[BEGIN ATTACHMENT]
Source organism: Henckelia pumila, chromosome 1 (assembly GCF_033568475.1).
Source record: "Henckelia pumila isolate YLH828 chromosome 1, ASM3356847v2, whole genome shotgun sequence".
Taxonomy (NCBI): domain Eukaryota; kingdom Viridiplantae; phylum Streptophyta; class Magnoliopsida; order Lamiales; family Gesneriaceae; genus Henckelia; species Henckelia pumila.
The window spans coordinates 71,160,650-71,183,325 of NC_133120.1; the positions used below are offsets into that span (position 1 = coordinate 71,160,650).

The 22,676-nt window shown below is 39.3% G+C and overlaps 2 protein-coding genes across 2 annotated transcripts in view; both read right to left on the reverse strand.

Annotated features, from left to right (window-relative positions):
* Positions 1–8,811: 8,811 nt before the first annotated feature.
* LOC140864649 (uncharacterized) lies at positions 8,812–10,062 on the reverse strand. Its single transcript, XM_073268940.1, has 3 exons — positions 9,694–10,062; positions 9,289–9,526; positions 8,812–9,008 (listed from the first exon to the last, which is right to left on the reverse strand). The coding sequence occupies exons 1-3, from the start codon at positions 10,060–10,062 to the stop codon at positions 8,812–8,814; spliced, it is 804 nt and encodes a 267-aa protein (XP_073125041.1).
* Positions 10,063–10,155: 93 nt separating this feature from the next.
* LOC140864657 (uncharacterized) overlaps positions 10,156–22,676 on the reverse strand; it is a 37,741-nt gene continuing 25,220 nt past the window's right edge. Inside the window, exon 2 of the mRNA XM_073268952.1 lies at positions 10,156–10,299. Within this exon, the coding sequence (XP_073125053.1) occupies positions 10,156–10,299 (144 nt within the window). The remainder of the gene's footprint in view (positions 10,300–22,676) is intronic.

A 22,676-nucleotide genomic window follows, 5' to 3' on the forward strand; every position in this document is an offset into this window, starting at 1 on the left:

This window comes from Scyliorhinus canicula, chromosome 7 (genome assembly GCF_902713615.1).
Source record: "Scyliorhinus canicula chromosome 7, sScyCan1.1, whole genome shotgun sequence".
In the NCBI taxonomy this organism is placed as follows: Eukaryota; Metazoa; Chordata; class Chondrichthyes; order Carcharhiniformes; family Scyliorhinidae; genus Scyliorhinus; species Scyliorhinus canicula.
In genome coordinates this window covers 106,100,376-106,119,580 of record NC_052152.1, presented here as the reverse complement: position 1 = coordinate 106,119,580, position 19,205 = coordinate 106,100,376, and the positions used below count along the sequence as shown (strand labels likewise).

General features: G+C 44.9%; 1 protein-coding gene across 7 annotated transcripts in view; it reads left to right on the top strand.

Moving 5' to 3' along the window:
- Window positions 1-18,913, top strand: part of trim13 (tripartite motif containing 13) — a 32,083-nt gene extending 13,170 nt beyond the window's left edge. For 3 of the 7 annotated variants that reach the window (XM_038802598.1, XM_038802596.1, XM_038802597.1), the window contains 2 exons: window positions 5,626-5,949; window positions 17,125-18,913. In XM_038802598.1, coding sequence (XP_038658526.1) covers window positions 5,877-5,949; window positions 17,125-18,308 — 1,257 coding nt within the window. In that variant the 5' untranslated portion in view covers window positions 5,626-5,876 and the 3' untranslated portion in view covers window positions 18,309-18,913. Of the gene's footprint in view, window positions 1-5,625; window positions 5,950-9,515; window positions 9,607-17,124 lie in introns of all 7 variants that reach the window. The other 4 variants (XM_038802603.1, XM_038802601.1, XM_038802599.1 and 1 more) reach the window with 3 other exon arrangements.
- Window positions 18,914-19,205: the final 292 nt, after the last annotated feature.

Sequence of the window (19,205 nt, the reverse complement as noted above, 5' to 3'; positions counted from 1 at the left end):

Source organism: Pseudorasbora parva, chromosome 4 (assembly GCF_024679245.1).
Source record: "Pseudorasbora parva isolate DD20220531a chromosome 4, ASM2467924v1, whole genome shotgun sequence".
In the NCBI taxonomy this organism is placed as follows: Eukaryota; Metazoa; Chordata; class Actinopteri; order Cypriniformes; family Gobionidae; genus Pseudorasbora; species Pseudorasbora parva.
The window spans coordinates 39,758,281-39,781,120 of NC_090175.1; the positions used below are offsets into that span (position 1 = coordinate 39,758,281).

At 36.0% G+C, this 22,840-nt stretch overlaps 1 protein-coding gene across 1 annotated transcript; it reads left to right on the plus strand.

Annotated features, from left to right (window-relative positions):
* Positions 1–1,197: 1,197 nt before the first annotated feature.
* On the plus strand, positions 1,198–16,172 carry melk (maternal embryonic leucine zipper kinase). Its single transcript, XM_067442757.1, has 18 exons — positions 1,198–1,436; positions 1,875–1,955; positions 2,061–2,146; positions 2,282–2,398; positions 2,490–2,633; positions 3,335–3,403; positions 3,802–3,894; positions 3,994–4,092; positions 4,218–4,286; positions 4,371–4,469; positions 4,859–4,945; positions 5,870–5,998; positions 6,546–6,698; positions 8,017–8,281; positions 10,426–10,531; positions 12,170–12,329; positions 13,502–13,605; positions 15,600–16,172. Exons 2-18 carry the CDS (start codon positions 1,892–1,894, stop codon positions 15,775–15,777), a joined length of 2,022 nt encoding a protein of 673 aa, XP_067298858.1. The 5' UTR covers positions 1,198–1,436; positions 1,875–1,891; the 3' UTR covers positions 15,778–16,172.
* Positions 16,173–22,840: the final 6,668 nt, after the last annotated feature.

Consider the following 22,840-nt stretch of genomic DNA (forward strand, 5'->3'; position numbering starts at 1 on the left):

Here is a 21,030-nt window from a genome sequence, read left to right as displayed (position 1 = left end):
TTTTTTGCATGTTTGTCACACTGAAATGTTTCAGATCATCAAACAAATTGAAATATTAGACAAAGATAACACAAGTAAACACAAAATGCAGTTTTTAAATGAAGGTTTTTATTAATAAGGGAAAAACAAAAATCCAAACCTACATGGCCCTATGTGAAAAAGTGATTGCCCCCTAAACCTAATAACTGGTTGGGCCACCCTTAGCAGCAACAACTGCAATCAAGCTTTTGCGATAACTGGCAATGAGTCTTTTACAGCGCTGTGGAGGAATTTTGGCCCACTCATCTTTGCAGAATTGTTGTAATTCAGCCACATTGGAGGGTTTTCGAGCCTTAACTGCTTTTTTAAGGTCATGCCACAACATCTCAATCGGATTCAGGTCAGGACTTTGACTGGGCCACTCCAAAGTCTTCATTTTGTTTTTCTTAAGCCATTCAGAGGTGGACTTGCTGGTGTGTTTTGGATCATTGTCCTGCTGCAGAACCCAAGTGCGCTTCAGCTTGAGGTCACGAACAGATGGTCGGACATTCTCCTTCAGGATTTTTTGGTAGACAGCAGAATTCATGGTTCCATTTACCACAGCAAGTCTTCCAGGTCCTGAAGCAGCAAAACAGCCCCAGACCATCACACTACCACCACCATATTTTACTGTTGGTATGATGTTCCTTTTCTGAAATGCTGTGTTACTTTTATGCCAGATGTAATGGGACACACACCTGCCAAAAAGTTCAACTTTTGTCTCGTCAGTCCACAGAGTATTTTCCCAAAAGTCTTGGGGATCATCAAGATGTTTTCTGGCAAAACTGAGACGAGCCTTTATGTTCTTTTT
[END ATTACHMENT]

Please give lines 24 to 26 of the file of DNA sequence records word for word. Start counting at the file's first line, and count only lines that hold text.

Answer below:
The window spans coordinates 39,758,281-39,781,120 of NC_090175.1; the positions used below are offsets into that span (position 1 = coordinate 39,758,281).

At 36.0% G+C, this 22,840-nt stretch overlaps 1 protein-coding gene across 1 annotated transcript; it reads left to right on the plus strand.

Annotated features, from left to right (window-relative positions):